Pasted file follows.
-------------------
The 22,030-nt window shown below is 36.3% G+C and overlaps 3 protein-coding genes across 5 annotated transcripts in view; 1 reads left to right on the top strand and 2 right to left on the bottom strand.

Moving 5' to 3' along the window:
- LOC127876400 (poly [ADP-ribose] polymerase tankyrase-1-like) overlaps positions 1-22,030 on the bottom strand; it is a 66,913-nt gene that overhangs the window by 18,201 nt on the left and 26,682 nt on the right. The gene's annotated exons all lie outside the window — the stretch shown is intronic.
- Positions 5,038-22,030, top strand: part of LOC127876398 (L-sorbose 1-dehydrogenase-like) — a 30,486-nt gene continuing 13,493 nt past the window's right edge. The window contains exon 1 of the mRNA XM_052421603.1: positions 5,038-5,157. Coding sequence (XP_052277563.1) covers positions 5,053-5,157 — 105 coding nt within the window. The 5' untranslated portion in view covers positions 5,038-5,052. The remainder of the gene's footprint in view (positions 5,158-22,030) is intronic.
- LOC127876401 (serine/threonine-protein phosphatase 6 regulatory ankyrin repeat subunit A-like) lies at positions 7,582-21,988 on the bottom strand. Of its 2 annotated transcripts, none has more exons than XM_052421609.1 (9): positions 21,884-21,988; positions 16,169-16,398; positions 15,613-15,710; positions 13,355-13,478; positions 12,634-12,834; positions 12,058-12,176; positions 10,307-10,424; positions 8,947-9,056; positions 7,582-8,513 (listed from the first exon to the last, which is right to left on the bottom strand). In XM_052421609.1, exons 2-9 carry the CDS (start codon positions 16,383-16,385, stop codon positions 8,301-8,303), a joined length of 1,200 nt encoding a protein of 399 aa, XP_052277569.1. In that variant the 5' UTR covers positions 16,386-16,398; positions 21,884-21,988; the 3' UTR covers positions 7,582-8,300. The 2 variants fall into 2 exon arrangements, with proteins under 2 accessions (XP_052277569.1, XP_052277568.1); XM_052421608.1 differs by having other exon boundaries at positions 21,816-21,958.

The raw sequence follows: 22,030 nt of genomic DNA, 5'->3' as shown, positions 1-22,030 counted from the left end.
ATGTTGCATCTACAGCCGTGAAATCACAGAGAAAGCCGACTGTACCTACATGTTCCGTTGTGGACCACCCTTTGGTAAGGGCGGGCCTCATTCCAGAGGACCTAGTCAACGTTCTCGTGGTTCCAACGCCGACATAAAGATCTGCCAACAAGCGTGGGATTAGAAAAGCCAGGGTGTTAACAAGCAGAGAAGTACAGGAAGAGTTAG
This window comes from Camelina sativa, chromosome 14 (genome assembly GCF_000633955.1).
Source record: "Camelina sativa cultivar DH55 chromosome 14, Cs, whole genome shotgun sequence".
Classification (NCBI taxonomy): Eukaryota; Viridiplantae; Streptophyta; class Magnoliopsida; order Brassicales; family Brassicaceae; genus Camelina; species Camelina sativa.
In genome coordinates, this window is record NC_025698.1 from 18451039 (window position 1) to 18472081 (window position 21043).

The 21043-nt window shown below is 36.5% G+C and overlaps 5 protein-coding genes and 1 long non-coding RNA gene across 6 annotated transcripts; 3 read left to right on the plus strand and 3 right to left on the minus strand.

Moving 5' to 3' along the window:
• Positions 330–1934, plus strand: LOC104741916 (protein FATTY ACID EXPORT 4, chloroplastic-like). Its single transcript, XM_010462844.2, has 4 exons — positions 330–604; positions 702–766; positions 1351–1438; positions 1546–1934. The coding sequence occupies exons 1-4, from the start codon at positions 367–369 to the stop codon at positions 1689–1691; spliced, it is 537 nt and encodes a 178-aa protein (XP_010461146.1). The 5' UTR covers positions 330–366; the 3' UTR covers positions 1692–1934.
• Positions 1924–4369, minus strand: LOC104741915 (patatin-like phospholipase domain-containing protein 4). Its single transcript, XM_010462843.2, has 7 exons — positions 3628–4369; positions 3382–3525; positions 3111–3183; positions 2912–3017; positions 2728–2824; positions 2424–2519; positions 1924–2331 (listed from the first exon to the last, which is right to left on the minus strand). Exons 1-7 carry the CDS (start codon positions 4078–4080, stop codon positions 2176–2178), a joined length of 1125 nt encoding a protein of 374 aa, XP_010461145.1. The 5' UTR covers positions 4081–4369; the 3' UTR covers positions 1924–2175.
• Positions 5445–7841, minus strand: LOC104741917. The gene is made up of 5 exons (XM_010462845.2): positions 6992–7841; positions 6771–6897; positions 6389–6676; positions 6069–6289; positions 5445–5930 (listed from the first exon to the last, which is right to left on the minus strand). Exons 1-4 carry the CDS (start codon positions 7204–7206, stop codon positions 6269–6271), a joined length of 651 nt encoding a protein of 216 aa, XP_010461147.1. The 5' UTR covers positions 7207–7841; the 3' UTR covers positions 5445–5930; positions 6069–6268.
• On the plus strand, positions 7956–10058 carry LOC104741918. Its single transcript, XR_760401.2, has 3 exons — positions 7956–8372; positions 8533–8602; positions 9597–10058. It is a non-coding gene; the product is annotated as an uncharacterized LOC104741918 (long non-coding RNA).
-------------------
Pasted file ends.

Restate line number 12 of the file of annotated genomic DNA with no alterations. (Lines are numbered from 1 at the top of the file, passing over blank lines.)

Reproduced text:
The 21043-nt window shown below is 36.5% G+C and overlaps 5 protein-coding genes and 1 long non-coding RNA gene across 6 annotated transcripts; 3 read left to right on the plus strand and 3 right to left on the minus strand.